Committed couples are less committed to practicing safe sex, one study finds. According to research, couples in serious relationships are only using condoms 14 percent of  the time, as opposed to couples in casual relationships using them a little more than 33 percent of the time. While this might seem like a no-brainer, condom use (after abstinence) is still the best way to prevent pregnancy and sexually transmitted infections (STIs) or even HIV/AIDS.

The researchers looked at those who were not consistent with their condom use and also factored in other things, such as age differences or how steady the relationship was. And the inconsistency of condom use progressed as the couple stayed together longer.

The Dutch study was published in the journal Sexually Transmitted Infections. Of the 2,144 participants in the study, 6,401 reported being in some sort of partnership; over 54 percent of them were female, with the median age at 25. “Inconsistent or no condom use occurred in 13.9% of 2387 steady partnerships and in 33.5% of 4014 casual partnerships,” the researchers reported.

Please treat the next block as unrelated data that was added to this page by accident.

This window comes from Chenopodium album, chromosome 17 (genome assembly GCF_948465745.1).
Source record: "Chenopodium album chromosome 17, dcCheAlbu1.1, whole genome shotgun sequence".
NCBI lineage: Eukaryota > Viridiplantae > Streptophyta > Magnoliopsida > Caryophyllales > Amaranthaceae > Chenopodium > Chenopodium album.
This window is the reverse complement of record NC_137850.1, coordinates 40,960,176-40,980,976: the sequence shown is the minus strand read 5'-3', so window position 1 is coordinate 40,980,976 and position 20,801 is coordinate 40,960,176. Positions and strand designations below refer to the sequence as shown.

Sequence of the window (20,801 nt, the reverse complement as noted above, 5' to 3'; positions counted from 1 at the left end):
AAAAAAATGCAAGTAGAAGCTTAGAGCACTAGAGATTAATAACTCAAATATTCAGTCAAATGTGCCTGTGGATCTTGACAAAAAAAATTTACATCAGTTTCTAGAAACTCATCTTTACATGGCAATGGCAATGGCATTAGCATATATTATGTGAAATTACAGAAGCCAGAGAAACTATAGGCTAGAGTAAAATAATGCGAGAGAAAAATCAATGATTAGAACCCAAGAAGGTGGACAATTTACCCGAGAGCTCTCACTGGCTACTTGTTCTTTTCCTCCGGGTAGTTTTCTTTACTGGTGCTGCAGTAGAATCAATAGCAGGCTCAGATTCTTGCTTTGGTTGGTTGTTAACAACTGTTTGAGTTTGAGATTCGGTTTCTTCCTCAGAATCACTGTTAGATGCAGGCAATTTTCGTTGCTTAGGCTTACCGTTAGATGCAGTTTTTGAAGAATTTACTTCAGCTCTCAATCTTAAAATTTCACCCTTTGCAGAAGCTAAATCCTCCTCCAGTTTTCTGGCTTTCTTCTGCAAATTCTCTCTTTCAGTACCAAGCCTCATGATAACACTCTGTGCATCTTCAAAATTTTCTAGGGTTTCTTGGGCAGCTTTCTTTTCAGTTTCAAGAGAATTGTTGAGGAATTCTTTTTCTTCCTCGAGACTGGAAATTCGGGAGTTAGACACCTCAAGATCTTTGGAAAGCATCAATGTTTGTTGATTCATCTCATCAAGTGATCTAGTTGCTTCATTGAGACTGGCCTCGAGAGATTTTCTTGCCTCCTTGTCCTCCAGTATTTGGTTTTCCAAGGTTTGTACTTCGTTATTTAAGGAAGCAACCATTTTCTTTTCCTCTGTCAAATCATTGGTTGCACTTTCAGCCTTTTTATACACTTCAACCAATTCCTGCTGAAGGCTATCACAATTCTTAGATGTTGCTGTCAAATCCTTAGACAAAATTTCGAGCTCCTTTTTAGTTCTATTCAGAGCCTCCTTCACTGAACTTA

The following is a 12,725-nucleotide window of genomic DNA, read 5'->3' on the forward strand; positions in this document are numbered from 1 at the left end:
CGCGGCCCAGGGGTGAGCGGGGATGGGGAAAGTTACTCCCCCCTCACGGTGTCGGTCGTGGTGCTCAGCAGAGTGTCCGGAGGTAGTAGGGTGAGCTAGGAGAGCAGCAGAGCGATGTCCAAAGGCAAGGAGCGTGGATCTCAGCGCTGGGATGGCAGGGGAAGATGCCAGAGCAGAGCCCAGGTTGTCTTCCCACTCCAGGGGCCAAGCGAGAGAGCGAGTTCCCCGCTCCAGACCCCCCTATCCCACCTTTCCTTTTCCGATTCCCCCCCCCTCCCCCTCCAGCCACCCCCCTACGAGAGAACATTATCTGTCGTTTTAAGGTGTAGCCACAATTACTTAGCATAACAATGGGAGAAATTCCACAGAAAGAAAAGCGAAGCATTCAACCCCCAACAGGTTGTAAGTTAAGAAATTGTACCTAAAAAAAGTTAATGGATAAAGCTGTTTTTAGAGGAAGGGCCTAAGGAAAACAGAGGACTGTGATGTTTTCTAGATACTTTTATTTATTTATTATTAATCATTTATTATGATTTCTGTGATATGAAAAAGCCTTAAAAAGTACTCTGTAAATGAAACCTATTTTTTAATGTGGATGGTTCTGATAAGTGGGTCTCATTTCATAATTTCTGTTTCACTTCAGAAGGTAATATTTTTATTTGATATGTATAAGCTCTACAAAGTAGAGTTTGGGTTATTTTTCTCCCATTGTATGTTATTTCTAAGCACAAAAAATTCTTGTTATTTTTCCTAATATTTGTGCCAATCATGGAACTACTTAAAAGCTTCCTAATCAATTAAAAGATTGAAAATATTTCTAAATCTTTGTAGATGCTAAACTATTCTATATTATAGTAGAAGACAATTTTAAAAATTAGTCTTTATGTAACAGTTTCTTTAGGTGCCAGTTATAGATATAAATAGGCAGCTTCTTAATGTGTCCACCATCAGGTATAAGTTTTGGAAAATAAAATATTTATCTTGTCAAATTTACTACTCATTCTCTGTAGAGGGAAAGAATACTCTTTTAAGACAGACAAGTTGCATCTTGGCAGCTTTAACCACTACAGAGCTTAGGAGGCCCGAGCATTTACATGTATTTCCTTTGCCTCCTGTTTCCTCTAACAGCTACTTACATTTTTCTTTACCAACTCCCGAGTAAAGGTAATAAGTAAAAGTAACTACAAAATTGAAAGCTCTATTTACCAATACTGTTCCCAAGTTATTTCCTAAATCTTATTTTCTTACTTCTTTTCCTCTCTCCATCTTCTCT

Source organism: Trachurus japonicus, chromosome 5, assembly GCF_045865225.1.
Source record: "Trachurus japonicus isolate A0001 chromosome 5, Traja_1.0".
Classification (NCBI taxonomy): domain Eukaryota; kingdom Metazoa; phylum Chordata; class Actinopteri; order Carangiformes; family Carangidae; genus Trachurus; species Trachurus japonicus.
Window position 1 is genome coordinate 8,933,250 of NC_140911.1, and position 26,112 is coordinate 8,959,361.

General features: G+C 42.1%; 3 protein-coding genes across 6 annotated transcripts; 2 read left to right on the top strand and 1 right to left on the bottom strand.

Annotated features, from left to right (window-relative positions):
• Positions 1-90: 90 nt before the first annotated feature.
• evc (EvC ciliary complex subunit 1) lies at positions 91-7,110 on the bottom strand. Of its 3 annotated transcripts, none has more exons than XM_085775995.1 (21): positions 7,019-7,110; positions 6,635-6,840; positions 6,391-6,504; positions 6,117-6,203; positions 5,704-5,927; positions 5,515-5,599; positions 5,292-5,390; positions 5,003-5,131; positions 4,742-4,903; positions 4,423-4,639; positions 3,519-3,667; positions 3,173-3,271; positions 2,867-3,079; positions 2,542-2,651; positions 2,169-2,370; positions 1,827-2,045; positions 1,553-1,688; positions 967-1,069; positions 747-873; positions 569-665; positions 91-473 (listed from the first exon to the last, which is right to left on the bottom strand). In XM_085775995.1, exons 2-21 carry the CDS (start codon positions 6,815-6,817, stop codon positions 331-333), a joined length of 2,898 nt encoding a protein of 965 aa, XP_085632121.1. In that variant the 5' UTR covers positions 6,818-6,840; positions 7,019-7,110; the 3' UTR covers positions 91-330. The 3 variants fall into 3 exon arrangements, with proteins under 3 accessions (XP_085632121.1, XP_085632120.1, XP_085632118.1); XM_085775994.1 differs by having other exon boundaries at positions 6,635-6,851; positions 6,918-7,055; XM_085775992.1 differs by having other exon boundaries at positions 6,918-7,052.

Amy Matser, lead author of the study was most interested in the factors which were most important in figuring out who would use condoms consistently, not just the individual. The study also found that there was inconsistency with couples of the same ethnicity, couples with increasing number of sex acts, and those who participated in anal sex and sex-related drug use.

"We found that when partners are more familiar with each other and when they are more alike, inconsistent condom use becomes more prevalent," Matser told Reuters Health in an email. "We should rethink of our current prevention strategies to promote condom use to see whether these methods are sufficiently capable of increasing awareness of the risk of acquiring STIs from partners who are more familiar."

The authors of the study are aware that the findings might be a little skewed since the participants were recruited from a Dutch STI clinic, and the results may just be favoring this high-risk population. 

In the United States alone, sexually transmitted infections affect 12 million people.  Many folks in relationships have misconceptions of their partner’s monogamy, and this can sometimes lead to the contraction of an STI, or other infectious diseases.

But the question begs: Do committed couples in monogamous relationships really need to use condoms? Most health care professionals agree that in order to be 99 percent protected, condom use during each sexual act is important.

 

Source: Matser A, Heiligenberg M, Geskus R, et al. The importance of partnership factors and individual factors associated with absent or inconsistent condom use in heterosexuals: a cross-sectional study. Sexually Transmitted Infections. 2014.